However, there are times when we make great sacrifices for a greater love and lasting righteousness. Sons and daughters go off to war to fight atrocious dictatorships – risking their lives for a lasting peace. Children marched with Rev. Martin Luther King in the civil rights movement and just last weekend children, teens and young adults lead the way in Hartford, East Hartford, and West Hartford and indeed across the nation for racial justice – in each case risking their lives for true peace and equity. During our prelude we saw images of many people who made great sacrifices for the advancement of GLBT rights in America – some even murdered for their advocacy.
We do makes sacrifices, even life-threatening sacrifices, in the hope of “blessing the nations”, to use the language of the promise given Abraham. In the case of Abraham, Isaac, Jesus and disciples of social justice after them, the sacrifice is right for it is made for love for a great many people over generations. When we consider what sacrifices we ought to make in our own lives, we must consider if our actions will aid in the blessing of nations, generations, or many beyond ourselves.
Great change, especially social change, is often born out of sacrifice. There are the heroes – the people on the front lines working for change. But widespread social change requires the majority of society to make some sacrifice as well, perhaps not life-risking sacrifice, but certainly a release of what was. For some it is a welcome and desired sacrifice, perhaps more of a willing release than a sacrifice. However, for others it is a heart-wrenching sacrifice, especially for those who benefit from the way things are. Either way requires a loss of what was, the familiar, and a learning of something new.
The GLBT community has invited the wider society to sacrifice strict gender roles and re-think cultural expectations. When two women go out on a first date, there is no wide-spread social expectation on who pays. When two men raise a child together, there is no wide-spread social expectation on who, quote, “brings home the bacon.” Transgender people have challenged the idea of that physical bodies determine gender. Intersex people challenge the binary male/female divide.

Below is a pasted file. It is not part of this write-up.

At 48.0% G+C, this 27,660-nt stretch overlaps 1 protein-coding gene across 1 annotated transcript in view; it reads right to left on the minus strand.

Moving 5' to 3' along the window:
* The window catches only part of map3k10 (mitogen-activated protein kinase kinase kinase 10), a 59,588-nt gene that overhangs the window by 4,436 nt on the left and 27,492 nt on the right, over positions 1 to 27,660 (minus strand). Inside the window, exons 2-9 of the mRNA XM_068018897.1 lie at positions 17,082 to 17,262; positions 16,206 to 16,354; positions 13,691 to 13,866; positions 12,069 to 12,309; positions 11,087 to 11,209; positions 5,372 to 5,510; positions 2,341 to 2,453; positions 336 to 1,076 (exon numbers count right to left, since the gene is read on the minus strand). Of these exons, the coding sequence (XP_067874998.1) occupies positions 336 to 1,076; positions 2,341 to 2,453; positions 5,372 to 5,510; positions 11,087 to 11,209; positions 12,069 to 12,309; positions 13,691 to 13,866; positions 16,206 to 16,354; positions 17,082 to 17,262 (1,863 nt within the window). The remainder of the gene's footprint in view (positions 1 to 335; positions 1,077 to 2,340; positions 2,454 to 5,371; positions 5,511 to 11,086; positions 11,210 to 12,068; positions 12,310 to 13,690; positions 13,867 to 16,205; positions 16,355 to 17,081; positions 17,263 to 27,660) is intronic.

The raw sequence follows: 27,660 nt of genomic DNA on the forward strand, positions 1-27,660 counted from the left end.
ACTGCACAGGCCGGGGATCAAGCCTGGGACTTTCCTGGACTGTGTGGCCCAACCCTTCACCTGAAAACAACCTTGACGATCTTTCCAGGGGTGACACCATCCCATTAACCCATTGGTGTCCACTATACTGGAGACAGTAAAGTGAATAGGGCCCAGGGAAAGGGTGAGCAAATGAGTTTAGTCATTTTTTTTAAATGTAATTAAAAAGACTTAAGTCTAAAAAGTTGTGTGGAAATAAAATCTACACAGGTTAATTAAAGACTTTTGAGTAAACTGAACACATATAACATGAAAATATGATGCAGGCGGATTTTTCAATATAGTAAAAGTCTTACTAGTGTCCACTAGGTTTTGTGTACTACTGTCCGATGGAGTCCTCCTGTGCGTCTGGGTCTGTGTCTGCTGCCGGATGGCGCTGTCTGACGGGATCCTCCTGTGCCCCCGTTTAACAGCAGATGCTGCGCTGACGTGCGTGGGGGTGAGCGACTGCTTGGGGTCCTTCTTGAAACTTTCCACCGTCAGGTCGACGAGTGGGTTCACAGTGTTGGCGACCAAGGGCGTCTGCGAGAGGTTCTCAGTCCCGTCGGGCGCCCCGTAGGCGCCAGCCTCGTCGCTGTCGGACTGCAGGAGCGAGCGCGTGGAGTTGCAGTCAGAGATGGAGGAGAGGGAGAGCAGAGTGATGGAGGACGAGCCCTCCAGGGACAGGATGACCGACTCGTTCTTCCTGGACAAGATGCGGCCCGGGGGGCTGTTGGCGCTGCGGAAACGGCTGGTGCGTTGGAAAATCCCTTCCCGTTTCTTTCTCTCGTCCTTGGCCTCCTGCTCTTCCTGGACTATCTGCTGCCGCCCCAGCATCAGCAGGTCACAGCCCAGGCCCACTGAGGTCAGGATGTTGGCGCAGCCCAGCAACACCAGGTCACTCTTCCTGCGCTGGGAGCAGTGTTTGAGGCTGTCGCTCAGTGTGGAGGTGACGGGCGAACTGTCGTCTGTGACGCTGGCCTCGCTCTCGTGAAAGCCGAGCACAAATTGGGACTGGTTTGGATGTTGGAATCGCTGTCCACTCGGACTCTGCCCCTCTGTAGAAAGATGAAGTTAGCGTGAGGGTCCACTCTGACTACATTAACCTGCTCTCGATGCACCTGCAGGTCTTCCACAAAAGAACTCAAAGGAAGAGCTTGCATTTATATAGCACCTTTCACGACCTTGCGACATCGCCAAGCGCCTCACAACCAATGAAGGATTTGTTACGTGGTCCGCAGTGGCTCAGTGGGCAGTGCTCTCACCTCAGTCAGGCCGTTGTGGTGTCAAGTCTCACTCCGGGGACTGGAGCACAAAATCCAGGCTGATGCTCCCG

This disruption of strict gender roles is cause for celebration and a gift the GLBT community has given to the wider society, but even good changes that are ultimately blessings require sacrifice.
When laws and policies support GLBT persons – whether by prohibiting workplace discrimination or making it illegal for a doctor to deny coverage to a transgender person – it forces society to sacrifice the strict gender roles and expectations and instead accept a broader rainbow of possibilities. A sacrifice, perhaps, for those with fond memories of dressing their daughters up in dresses. On the other hand, a welcome freedom to those daughters who hated wearing dresses. Disrupting strict gender roles and expectations liberates people to pursue passions and interests they naturally have, instead of what society forces upon them – allowing for more fulfilling lives.